For many of the competitive swimmers that I treat in my office, summer is just another season to train and compete in what often amounts to a year-round sport. For the rest of us Michiganders, Memorial Day Weekend serves as a sort of “opening day” for the Michigan water sports season. Let’s face it – we have a limited ‘window of opportunity’ here in Michigan to enjoy the warm weather by spending time on the lake, at the beach, or in the pool. With this being said, it’s a perfect time to relay some swimming safety tips and pool guidelines that might prevent a bad accident or even save a life this summer.
Luckily, most of the swimming injuries that I see in my office are easily treated, but I am writing today in an attempt to prevent some of the more catastrophic problems that occur in and around the water. Take it from a guy who took his eye off his own daughter for 2 seconds – and turned to find her submerged beneath the water of the swimming pool struggling to get to the surface. Luckily, I was right there, but this little event certainly served as a “wake-up call,” and now my own children always wear a lifejacket when they are around water. Pools, lakes, and beaches are certainly great places to spend a warm summer day, but they can also be an “accident waiting to happen,” especially if a parent gets complacent, or if an older child fails to adhere to some simple safety rules.
Although swimming and diving into a pool, lake, or river generally seem like harmless activities, many people drown or injure themselves because they do not pay attention to proper safety tips. While some injuries are “freak accidents,” most are preventable. In fact, if you look at orthopedic injuries, more than 850 spinal cord injuries across the country result from diving accidents every year. In addition, drowning tops the list when it comes to accidental injury-related deaths in our youngsters (ages 1 to 4), and it is second on the list when it comes to slightly older kids and adolescents (ages 5 to 14).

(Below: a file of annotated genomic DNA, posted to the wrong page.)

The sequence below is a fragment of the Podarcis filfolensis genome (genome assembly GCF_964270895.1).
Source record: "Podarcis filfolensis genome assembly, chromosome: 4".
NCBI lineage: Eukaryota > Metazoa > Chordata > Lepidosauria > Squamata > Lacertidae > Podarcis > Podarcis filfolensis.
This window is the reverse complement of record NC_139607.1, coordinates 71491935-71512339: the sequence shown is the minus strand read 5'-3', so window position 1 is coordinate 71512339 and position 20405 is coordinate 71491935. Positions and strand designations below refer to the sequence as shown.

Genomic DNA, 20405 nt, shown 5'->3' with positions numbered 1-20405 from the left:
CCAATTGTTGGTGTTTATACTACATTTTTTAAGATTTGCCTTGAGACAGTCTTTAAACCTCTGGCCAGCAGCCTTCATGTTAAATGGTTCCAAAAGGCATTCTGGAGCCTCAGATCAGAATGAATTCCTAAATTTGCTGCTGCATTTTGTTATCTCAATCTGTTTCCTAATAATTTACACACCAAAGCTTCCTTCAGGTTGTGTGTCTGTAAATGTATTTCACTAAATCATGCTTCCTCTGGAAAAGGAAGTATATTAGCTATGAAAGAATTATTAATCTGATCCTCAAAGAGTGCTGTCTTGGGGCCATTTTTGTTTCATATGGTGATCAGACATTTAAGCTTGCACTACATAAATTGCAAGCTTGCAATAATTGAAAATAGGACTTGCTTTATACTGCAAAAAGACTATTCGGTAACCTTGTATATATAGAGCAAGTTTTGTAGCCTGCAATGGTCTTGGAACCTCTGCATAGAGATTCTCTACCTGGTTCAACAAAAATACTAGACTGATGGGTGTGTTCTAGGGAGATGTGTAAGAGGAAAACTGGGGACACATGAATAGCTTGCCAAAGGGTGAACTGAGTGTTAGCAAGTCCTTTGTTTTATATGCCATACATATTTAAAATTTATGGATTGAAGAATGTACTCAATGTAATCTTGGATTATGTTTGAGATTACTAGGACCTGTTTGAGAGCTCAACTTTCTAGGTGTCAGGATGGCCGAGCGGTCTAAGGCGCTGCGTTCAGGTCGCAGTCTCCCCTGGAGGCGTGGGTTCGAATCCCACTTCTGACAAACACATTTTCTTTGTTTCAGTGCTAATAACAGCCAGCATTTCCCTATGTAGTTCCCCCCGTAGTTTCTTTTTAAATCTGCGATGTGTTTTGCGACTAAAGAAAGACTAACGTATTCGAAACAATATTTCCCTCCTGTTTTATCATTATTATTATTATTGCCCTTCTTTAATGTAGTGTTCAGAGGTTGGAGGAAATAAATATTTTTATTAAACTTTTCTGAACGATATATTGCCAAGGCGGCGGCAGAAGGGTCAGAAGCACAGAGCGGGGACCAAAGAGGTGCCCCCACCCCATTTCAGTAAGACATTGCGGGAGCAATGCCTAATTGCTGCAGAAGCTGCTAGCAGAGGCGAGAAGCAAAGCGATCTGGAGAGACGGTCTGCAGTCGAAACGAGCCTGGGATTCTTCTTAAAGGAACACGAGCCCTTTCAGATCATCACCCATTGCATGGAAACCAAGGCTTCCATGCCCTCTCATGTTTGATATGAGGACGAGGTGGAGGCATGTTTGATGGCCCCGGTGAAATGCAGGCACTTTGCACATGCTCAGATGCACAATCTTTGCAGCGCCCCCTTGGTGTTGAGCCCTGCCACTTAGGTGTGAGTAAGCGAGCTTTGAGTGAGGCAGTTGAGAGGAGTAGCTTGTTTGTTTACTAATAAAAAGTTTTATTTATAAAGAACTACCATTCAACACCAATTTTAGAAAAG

Those are pretty scary statistics, so let’s give you some simple tips to keep you and your kids safe this summer.
If you are lucky enough to own your pool, here are some general guidelines:
- Educate guests about the pool, such as depth markings, lighting, diving board location, surface, and time for use.
- Set enforceable hours for pool use, and secure the pool with fencing to keep people out during inappropriate hours. If you have a hot tub, make sure that the cover is secured so that toddlers can’t crawl in.
- Do not allow guests to swim alone or to consume alcohol or drugs while swimming.
- When the pool is in use, always have someone present who is trained in water safety and life-saving techniques.
- Don’t let kids run or horse around by the pool.
- Teach your younger kids to jump feet first into the pool with plenty of clearance from the pool’s edge so they don’t hit their head. Diving should be reserved for older kids, only if the depth allows, and only in a very controlled and supervised setting.
Never, ever, ever take your eye off little ones in or around the water.
If you hang out at the lake or beach, here are some additional safety tips:
- Only swim in designated areas for swimmers.
- Choose a beach that has a lifeguard on duty. (The chance of drowning when a lifeguard is on duty is 1 in 18 million!)
- Never dive or jump into any river or lake without knowing the depth of the water.
- Be aware, beforehand, of any rip currents or undertows. If you are caught in a current, swim parallel to the shore (alongside the shore) rather than to the shore until the water stops pulling you, then swim back to shore.
- Never swim when tired or immediately after a large meal.
- Never “go for a swim” after consuming alcohol.
- Never swim alone or out too far from the shore.
- Watch out for weeds and grass, which can trap even a good swimmer. If you panic and try to yank yourself free, you may get even more tangled. Instead, shake and pull your arms and legs slowly to work yourself loose.
- If you or your child is an “unsure” swimmer, wear a life jacket.
Use Common Sense
The bottom line: It doesn’t take a rocket scientist to prevent accidents around the pool, at the beach, or on the lake. Some simple guidelines, some vigilance, and a little common sense can ensure that your summer months on the water prove to be fun and relaxing.
Dr. Joseph Guettler is an orthopedic surgeon at UnaSource Surgery Center in Troy. He specializes in sports medicine at Michigan Orthopedic Surgeons locations throughout metro Detroit, with his primary office located in Bingham Farms. Dr. Guettler is active in teaching and research at Beaumont Hospital and Oakland University. Schedule a consultation with Dr. Guettler through the Michigan Orthopedic Surgeons website or through his page on the UnaSource Surgery Center website.